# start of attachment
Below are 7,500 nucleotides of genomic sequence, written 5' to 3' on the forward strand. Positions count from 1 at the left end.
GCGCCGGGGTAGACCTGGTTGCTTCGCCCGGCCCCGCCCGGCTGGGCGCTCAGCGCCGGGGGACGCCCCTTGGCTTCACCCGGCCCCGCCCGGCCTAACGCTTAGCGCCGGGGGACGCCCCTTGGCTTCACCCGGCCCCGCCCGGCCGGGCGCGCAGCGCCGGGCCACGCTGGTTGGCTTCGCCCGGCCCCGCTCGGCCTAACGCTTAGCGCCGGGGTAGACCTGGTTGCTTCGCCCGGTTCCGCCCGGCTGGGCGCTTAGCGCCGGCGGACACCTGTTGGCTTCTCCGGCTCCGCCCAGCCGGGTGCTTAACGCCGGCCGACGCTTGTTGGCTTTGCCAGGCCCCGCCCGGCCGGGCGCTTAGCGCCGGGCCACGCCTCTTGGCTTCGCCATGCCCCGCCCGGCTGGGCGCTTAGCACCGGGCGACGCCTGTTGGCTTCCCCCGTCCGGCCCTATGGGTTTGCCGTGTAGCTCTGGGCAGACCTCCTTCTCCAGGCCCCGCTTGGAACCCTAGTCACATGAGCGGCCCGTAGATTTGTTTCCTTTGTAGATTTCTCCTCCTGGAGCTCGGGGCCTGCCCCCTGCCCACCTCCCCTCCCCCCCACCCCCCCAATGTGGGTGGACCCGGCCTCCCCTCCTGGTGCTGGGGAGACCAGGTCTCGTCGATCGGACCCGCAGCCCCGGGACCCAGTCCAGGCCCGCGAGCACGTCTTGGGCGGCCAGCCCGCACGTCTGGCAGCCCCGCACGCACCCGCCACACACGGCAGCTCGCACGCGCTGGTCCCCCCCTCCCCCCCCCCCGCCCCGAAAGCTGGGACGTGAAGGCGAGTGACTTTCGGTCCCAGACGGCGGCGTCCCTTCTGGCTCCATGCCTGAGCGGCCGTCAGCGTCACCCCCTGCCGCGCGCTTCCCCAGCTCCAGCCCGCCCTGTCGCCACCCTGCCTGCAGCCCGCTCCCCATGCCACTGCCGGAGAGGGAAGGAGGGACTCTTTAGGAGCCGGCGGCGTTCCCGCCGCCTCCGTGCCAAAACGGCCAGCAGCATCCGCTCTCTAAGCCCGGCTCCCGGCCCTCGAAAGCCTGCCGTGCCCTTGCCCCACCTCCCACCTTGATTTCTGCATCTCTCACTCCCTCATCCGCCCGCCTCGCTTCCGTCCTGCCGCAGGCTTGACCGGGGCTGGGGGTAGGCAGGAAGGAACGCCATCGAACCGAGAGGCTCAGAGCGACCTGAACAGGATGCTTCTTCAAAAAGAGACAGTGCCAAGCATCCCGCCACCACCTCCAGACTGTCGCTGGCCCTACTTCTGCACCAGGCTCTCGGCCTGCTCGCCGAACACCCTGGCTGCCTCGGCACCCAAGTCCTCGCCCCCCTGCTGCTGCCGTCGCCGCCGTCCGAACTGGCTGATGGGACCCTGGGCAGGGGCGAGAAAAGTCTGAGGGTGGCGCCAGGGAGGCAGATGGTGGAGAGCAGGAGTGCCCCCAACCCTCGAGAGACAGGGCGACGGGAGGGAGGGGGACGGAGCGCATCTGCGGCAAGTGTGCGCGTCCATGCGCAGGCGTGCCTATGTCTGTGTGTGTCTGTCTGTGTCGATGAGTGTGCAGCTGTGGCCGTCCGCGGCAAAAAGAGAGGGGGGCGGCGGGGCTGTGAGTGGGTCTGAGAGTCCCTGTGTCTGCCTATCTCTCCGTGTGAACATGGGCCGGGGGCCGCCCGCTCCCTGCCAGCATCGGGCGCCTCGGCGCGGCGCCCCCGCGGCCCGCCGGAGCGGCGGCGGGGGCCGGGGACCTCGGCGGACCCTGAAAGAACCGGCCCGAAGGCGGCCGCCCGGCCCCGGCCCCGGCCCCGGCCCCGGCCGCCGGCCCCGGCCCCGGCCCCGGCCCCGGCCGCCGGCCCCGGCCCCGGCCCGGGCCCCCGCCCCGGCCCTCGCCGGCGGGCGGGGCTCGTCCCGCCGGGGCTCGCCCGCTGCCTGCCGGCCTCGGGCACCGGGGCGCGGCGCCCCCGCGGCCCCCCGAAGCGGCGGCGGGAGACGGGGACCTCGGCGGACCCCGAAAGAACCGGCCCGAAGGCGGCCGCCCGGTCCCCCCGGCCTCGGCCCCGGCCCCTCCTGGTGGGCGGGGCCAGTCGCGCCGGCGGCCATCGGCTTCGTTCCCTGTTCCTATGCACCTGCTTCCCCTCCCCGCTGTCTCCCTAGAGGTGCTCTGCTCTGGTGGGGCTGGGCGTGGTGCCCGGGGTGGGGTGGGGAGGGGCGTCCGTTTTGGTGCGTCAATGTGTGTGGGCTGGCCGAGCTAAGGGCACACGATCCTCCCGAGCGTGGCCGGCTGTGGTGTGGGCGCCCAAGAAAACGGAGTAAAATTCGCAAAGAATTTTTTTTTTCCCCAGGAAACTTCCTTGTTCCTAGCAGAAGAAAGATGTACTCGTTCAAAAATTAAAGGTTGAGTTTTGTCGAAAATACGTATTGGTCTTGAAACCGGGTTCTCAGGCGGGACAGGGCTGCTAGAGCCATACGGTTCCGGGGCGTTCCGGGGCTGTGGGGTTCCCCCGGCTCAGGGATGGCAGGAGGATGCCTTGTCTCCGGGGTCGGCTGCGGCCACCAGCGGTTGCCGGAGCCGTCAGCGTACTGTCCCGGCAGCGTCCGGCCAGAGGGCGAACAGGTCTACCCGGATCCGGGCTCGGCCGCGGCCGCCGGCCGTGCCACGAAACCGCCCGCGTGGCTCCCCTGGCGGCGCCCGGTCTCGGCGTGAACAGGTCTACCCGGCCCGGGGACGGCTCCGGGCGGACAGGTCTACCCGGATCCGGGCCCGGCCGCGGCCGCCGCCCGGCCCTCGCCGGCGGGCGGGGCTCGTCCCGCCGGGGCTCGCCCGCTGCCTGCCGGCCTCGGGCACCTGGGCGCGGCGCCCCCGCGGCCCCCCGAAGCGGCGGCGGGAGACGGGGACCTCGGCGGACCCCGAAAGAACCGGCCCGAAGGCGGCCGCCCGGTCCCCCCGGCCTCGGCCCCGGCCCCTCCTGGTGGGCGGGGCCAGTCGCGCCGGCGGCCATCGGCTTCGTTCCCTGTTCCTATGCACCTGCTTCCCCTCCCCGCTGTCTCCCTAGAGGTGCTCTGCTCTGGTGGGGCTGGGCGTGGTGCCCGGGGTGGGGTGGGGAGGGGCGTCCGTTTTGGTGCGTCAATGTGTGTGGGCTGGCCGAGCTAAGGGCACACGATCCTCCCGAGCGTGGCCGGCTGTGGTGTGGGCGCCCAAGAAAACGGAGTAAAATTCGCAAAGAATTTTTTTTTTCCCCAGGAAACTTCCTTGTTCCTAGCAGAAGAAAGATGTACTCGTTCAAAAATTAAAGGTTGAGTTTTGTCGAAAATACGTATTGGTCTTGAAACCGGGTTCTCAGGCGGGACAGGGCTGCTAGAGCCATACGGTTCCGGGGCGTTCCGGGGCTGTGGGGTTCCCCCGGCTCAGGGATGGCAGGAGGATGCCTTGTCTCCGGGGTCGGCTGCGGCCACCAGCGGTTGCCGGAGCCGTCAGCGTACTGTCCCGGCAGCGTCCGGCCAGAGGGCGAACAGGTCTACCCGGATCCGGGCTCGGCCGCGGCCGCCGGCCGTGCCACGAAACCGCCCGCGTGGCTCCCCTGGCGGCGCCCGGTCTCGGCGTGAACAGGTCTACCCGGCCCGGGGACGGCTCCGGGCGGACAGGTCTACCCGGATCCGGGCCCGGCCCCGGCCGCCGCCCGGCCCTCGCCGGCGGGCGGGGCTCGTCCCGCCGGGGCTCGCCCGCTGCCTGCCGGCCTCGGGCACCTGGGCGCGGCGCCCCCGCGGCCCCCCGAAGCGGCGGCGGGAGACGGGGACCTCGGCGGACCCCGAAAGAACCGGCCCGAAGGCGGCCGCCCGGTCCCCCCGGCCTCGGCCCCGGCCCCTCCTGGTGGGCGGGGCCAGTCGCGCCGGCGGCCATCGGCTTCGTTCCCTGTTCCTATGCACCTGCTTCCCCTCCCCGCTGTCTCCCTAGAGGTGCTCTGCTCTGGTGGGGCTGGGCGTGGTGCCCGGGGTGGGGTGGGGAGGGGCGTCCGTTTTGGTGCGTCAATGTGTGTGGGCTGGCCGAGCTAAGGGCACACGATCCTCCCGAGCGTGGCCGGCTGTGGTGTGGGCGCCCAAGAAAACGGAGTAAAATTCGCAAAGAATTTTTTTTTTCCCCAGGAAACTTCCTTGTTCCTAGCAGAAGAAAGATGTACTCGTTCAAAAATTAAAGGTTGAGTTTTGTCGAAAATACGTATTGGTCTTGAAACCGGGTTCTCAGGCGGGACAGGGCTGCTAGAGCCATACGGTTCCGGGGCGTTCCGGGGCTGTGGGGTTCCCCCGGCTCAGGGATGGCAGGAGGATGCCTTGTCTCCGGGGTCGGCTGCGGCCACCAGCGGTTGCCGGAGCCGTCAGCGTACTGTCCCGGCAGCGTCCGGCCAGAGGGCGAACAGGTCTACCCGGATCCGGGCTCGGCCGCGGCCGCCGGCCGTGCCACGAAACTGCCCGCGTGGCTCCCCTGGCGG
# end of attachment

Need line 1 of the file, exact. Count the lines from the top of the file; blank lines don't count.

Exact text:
Below are 7,500 nucleotides of genomic sequence, written 5' to 3' on the forward strand. Positions count from 1 at the left end.